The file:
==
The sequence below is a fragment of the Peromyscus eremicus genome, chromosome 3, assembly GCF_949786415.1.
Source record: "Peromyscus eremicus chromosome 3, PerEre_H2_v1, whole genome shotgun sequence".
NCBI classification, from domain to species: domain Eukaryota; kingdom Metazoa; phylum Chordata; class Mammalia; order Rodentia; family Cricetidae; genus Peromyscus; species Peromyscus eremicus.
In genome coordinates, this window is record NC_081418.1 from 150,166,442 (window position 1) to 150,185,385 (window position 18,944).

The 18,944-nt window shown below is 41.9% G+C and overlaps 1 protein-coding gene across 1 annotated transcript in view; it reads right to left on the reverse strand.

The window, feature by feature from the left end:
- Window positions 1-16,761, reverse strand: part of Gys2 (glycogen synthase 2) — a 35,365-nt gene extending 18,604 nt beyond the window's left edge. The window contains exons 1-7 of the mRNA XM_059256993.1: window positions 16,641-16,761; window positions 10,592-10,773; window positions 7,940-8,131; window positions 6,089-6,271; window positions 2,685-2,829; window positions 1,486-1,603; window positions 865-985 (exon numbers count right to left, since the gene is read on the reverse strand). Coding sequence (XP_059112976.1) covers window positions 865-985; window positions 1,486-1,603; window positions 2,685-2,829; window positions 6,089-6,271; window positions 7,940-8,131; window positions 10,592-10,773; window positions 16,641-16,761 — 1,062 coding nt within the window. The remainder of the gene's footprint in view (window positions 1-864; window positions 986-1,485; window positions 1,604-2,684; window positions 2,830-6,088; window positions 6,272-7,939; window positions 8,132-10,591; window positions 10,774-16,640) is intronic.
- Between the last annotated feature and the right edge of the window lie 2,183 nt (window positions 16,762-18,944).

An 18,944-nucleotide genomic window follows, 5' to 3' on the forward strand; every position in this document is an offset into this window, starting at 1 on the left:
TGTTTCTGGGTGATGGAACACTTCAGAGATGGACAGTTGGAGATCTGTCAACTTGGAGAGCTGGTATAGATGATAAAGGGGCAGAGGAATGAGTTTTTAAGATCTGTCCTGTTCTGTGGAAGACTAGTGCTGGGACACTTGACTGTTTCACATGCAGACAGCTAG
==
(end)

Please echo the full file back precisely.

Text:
The sequence below is a fragment of the Peromyscus eremicus genome, chromosome 3, assembly GCF_949786415.1.
Source record: "Peromyscus eremicus chromosome 3, PerEre_H2_v1, whole genome shotgun sequence".
NCBI classification, from domain to species: domain Eukaryota; kingdom Metazoa; phylum Chordata; class Mammalia; order Rodentia; family Cricetidae; genus Peromyscus; species Peromyscus eremicus.
In genome coordinates, this window is record NC_081418.1 from 150,166,442 (window position 1) to 150,185,385 (window position 18,944).

The 18,944-nt window shown below is 41.9% G+C and overlaps 1 protein-coding gene across 1 annotated transcript in view; it reads right to left on the reverse strand.

The window, feature by feature from the left end:
- Window positions 1-16,761, reverse strand: part of Gys2 (glycogen synthase 2) — a 35,365-nt gene extending 18,604 nt beyond the window's left edge. The window contains exons 1-7 of the mRNA XM_059256993.1: window positions 16,641-16,761; window positions 10,592-10,773; window positions 7,940-8,131; window positions 6,089-6,271; window positions 2,685-2,829; window positions 1,486-1,603; window positions 865-985 (exon numbers count right to left, since the gene is read on the reverse strand). Coding sequence (XP_059112976.1) covers window positions 865-985; window positions 1,486-1,603; window positions 2,685-2,829; window positions 6,089-6,271; window positions 7,940-8,131; window positions 10,592-10,773; window positions 16,641-16,761 — 1,062 coding nt within the window. The remainder of the gene's footprint in view (window positions 1-864; window positions 986-1,485; window positions 1,604-2,684; window positions 2,830-6,088; window positions 6,272-7,939; window positions 8,132-10,591; window positions 10,774-16,640) is intronic.
- Between the last annotated feature and the right edge of the window lie 2,183 nt (window positions 16,762-18,944).

An 18,944-nucleotide genomic window follows, 5' to 3' on the forward strand; every position in this document is an offset into this window, starting at 1 on the left:
TGTTTCTGGGTGATGGAACACTTCAGAGATGGACAGTTGGAGATCTGTCAACTTGGAGAGCTGGTATAGATGATAAAGGGGCAGAGGAATGAGTTTTTAAGATCTGTCCTGTTCTGTGGAAGACTAGTGCTGGGACACTTGACTGTTTCACATGCAGACAGCTAG